of RFC 8855
states that BFCP clients and floor control servers SHOULD
authenticate each other prior to accepting messages, and RECOMMENDS that mutual TLS/DTLS authentication be used. However, browser-based WebSocket clients have no control over the use of TLS in the WebSocket API [WS-API
], so it is RECOMMENDED
that standard web-based methods for client and server authentication are used, as follows.
When a BFCP WebSocket client connects to a BFCP WebSocket server, it SHOULD
use TCP/WSS as its transport. If the signaling or control protocol traffic used to set up the conference is authenticated and confidentiality and integrity protected, secure WebSocket (WSS) MUST
be used, and the floor control server MUST
authenticate the client. The WebSocket client MUST
follow the procedures in [RFC 7525
] while setting up TLS connection with the WebSocket server. The BFCP client validates the server by means of verifying the server certificate. This means the 'websocket-uri' value MUST
contain a hostname. The verification process does not use "a=fingerprint".
A floor control server that receives a message over TCP/WS can mandate the use of TCP/WSS by generating an Error message, as described in Section 13.8
of RFC 8855
, with an error code with a value of 9 (Use TLS).
Prior to sending BFCP requests, a BFCP WebSocket client connects to a BFCP WebSocket server and performs the connection handshake. As described in Section 4.1
, the handshake procedure involves an HTTP GET method request from the client and a response from the server including an HTTP 101 status code.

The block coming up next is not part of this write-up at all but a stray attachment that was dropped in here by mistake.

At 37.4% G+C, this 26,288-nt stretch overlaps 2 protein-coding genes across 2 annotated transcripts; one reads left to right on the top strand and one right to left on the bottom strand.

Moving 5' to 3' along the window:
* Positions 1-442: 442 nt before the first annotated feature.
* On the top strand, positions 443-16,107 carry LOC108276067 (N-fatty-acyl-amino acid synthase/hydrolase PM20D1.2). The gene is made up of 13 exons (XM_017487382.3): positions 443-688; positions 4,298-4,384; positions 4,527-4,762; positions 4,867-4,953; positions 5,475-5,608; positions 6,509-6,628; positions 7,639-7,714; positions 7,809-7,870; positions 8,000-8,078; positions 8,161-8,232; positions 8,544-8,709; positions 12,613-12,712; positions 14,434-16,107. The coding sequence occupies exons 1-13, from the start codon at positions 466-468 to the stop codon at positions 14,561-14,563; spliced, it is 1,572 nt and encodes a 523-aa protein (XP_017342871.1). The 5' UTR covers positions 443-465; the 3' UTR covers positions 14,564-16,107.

In order to authorize the WebSocket connection, the BFCP WebSocket server SHOULD
inspect any cookie header fields [RFC 6265
] present in the HTTP GET request. For many web applications, the value of such a cookie is provided by the web server once the user has authenticated themselves to the web server, which could be done by many existing mechanisms. As an alternative method, the BFCP WebSocket server could request HTTP authentication by replying to the client's GET method request with an HTTP 401 status code. The WebSocket protocol [RFC 6455
] covers this usage in Section 4.1
If the status code received from the server is not 101, the WebSocket client stack handles the response per HTTP [RFC 7230] procedures; in particular, the client might perform authentication if it receives an 401 status code. The WebSocket clients are vulnerable to the attacks of basic authentication (mentioned in Section 4 of RFC 7617) and digest authentication (mentioned in Section 5 of RFC 7616). To overcome some of these weaknesses, WebSocket clients can use the HTTP Origin-Bound Authentication (HOBA) mechanism mentioned in [RFC 7486], for example.